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John Harbaugh guarantees Baltimore Ravens will pick up Lamar Jackson’s fifth-year option

For those who had any doubts, Baltimore Ravens coach John Harbaugh stated Tuesday that the team will pick up quarterback Lamar Jackson’s fifth-year option before Monday’s deadline.

“Guarantee it,” Harbaugh said on “The Rich Eisen Show.”

Jackson will make a guaranteed $23.1 million in 2022, a significant raise from his $1.7 million salary this season. This will be the highest fifth-year option in the league next season, tying Buffalo Bills quarterback Josh Allen.

By exercising Jackson’s option, the Ravens will squash the speculation that the team will let Jackson to “graduate” after four seasons.

An NFL Network analyst recently suggested the Ravens could trade up to draft a quarterback this week and move on from Jackson before his heightened salary-cap hit limited Baltimore’s spending.

Harbaugh made it clear that won’t be the case. “He’s definitely going to be our quarterback,” Harbaugh said. “That’s the plan, absolutely.”

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Jackson, 24, has won more games (30) than any other NFL quarterback since taking over as Baltimore’s starter midway through the 2018 season and became the second unanimous league MVP in 2019.

He’s the first player in NFL history to produce 5,000 yards passing and 2,500 yards rushing in his first three campaigns.

Harbaugh pointed out how the Ravens have scored more points than any other team in Jackson’s two full seasons as a starting quarterback.

“I feel like it all points to one thing and the thing he talks about all the time: He wants to win a Super Bowl,” Harbaugh said.

“I think he’s a very unique guy. He’s a guy that’s different in a lot of ways than any quarterback that’s ever played. Lamar is somebody that just kind of breaks the mold a little bit. He does it in a way that a lot of people didn’t anticipate. They didn’t see this coming. He’s very determined — and we’re very determined — to prove those people wrong.”

In March, Ravens general manager Eric DeCosta stated the team is “confident and committed” to getting a long-term deal done with Jackson.

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NHL teams clear to reopen facilities Monday in Phase 2 of return to play plan

The National Hockey League is transitioning to Phase 2 of its return-to-play plan, as teams will be allowed to reopen training facilities in their cities on Monday if local regulations allow it.

On a “strictly voluntary basis,” players can participate in small-group team training, with a maximum of six players at one time plus a limited number of staff members in the facility. This training will include small group sessions for on-ice workouts for players only, with no coaches or other team personnel allowed on the ice. Players must wear face coverings at all times in the facility, except when exercising or on the ice.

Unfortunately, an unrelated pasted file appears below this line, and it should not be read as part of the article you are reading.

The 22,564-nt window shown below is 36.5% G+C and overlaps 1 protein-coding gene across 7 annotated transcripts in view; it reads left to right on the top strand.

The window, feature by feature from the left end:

Many NHL players haven’t skated since the league paused its regular campaign on March 12 because of the coronavirus pandemic.

The NHL said teams can immediately start preparation for the players’ return, including the planning of medical tests and education sessions about new safety protocols.

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In late May, the NHL circulated a document to teams detailing how training facilities should reopen to maximize player health and safety. Everyone involved in Phase 2 will be administered a laboratory-based reverse transcription-polymerase chain reaction (RT-PCR) test 48 hours before they can participate.

If local testing capacity allows, everyone participating in Phase 2 will be tested “at least twice weekly” afterward, according to the NHL. Players will check their temperatures daily and will have their temperatures checked before entering the facilities. They’ll also keep a log of temperatures and any symptoms that could signal a COVID-19 infection.

The return to training facilities is a major step toward the opening of NHL training camps in July, ahead of what the league hopes is a return to conclude the season at two hub cities in a previously announced postseason format.

The NHLPA voted to approve that format, but has yet to vote on an actual return to the ice. The NHLPA will receive feedback from players during this return to training facilities. The feedback will help with negotiations about training camp regulations and issues regarding what life could be like in those hub cities.

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